This is an Jan. 2011 handout artist rendering provided by NASA. NASA’s Kepler telescope is finding that relatively smaller planets _ still larger than Earth, but tinier than Jupiter _ are proving more common outside our solar system than once thought. This drawing is of one of the smallest planets that Kepler has found, a rocky planet called Kepler-10b, that measures 1.4 times the size of Earth and where the temperature is more than 2,500 degrees Fahrenheit. (AP Photo/Dana Berry, SkyWorks Digital Inc., Kepler Mission, NASA Ames Research Center) (AP)

NASA spots 54 potentially life-friendly planets

The number is "enormous" and "inconceivable," said scientists, who've yet to find a single such planet


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Seth Borenstein
February 3, 2011 12:03AM (UTC)

An orbiting NASA telescope is finding whole new worlds of possibilities in the search for alien life, including more than 50 potential planets that appear to be in the habitable zone.

In just a year of peering out at a small slice of the galaxy, the Kepler telescope has spotted 1,235 possible planets outside our solar system. Amazingly, 54 of them are seemingly in the zone that could be hospitable to life -- that is, not too hot or too cold, Kepler chief scientist William Borucki said.

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Until now, only two planets outside our solar system were even thought to be in the "Goldilocks zone." And both those discoveries are highly disputed.

Fifty-four possibilities is "an enormous amount, an inconceivable amount," Borucki said. "It's amazing to see this huge number because up to now, we've had zero."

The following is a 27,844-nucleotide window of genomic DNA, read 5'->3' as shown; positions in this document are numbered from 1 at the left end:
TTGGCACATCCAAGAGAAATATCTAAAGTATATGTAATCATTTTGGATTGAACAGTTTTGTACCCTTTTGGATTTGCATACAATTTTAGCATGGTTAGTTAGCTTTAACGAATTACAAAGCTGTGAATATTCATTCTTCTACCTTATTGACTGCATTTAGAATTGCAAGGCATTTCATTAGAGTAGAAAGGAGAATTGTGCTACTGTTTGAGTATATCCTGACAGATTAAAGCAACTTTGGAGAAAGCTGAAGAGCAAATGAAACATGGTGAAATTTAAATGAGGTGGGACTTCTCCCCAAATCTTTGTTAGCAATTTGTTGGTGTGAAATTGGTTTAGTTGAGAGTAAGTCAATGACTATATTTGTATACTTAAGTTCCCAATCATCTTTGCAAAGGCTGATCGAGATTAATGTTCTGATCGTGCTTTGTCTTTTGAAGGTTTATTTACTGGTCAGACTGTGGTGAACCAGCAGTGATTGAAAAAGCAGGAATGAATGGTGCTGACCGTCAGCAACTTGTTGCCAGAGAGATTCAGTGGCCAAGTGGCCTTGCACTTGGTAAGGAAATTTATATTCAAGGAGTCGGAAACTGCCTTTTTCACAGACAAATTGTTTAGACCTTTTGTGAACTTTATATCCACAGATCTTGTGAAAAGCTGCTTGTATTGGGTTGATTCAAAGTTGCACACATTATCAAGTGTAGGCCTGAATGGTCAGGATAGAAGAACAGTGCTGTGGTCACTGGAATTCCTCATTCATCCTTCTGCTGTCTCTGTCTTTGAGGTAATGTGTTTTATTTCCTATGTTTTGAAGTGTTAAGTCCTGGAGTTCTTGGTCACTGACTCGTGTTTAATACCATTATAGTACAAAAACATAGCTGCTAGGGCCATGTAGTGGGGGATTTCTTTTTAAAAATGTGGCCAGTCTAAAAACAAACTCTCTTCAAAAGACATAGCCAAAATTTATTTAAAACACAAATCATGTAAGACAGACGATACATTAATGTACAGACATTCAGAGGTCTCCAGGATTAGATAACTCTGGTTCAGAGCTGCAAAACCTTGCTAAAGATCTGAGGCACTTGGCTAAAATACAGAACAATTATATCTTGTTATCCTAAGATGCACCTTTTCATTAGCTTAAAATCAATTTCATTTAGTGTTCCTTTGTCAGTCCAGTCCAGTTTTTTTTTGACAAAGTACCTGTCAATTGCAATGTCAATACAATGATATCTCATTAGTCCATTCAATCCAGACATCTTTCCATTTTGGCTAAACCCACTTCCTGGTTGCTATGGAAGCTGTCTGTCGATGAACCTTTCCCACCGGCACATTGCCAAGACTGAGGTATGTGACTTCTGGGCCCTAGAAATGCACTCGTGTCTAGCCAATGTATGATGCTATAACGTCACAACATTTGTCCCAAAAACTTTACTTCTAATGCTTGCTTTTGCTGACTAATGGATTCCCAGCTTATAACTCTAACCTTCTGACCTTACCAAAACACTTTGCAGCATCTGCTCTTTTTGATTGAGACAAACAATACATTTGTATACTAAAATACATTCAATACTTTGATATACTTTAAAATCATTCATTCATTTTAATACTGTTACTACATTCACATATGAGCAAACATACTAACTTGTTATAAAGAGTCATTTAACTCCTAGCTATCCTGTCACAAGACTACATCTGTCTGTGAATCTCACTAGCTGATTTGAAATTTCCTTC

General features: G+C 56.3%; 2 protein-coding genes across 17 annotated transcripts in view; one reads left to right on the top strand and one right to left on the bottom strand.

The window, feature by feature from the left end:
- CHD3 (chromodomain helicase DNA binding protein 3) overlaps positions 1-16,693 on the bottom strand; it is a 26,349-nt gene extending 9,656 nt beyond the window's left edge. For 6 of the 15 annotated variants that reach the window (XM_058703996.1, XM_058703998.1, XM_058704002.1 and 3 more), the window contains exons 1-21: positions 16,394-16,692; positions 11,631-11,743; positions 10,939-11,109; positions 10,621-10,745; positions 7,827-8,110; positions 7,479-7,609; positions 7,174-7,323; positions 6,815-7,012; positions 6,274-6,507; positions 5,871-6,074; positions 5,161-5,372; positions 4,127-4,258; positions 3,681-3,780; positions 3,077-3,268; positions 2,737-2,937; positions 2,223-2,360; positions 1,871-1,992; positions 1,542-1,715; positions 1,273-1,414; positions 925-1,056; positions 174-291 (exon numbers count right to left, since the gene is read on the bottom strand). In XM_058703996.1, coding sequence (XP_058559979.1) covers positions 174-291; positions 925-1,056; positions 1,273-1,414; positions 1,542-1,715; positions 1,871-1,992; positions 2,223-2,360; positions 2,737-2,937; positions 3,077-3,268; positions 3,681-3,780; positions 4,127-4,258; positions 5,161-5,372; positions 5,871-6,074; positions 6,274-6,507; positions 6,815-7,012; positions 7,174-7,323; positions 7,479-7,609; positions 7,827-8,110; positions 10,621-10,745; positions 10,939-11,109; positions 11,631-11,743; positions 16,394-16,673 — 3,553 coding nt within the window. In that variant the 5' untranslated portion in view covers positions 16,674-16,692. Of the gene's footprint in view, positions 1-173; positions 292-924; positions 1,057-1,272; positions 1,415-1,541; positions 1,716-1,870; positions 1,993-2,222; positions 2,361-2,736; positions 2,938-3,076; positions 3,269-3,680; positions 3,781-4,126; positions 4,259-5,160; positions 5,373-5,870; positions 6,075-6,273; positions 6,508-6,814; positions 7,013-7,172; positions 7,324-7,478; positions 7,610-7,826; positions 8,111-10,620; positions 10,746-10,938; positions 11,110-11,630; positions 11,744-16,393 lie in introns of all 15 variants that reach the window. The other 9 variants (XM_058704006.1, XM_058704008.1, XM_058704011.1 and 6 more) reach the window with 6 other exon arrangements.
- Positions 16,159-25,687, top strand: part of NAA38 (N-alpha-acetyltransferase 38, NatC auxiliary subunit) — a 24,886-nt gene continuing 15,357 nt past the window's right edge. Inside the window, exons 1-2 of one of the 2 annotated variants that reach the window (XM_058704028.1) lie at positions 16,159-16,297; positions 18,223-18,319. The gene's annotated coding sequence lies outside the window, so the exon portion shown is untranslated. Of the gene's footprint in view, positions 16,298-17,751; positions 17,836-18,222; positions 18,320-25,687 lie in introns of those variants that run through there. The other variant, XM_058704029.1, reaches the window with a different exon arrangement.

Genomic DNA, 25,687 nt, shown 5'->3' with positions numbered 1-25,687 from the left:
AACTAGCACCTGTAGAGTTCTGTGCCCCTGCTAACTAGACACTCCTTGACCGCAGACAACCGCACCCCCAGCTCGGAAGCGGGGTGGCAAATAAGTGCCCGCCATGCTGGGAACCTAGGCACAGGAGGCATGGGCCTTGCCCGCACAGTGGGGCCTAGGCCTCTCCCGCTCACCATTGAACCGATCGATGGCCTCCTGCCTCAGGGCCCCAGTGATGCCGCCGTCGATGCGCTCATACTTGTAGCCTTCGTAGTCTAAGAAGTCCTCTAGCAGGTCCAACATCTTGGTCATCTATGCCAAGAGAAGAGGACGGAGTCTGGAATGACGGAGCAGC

The more than 1,200 newfound bodies are not confirmed as planets yet, but Borucki estimates 80 percent of them will eventually be verified. At least one other astronomer believes Kepler could be 90 percent accurate.

After that, it's another big step in proving that a confirmed planet has some of the basic conditions needed to support life, such as the proper size, composition, temperature and distance from its star. More advanced aspects of habitability such as specific atmospheric conditions and the presence of water and carbon require telescopes that aren't built yet.

Just because a planet is in the habitable zone doesn't mean it has life. Mars is a good example of that. And when scientists look for life, it's not necessarily intelligent life; it could be bacteria or mold or a form people can't even imagine.

Before Wednesday, and the announcement of Kepler's findings, the count of planets outside the solar system stood at 519. That means Kepler could triple the number of known planets.

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Kepler also found that there are many more relatively small planets, and more stars with more than one planet circling them -- all hopeful signs in the search for life.

"We're seeing a lot of planets and that bodes well. We're seeing a lot of diversity," said Kepler co-investigator Jack Lissauer, an astronomer at the University of California Santa Cruz.

All the stars Kepler looks at are in our Milky Way galaxy, but they are so far away that traveling there is not a realistic option. In some cases it would take many millions of years with current technology.

What gets astronomers excited is that the more planets there are -- especially those in the habitable zone -- the greater the odds that life exists elsewhere in the universe.

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Yale University astronomer Debra Fischer, who wasn't part of the Kepler team but serves as an outside expert for NASA, said the new information "gives us a much firmer footing" to hope for worlds that could harbor life. "I feel different today, knowing these new Kepler results, than I did a week ago," Fischer said.


Seth Borenstein

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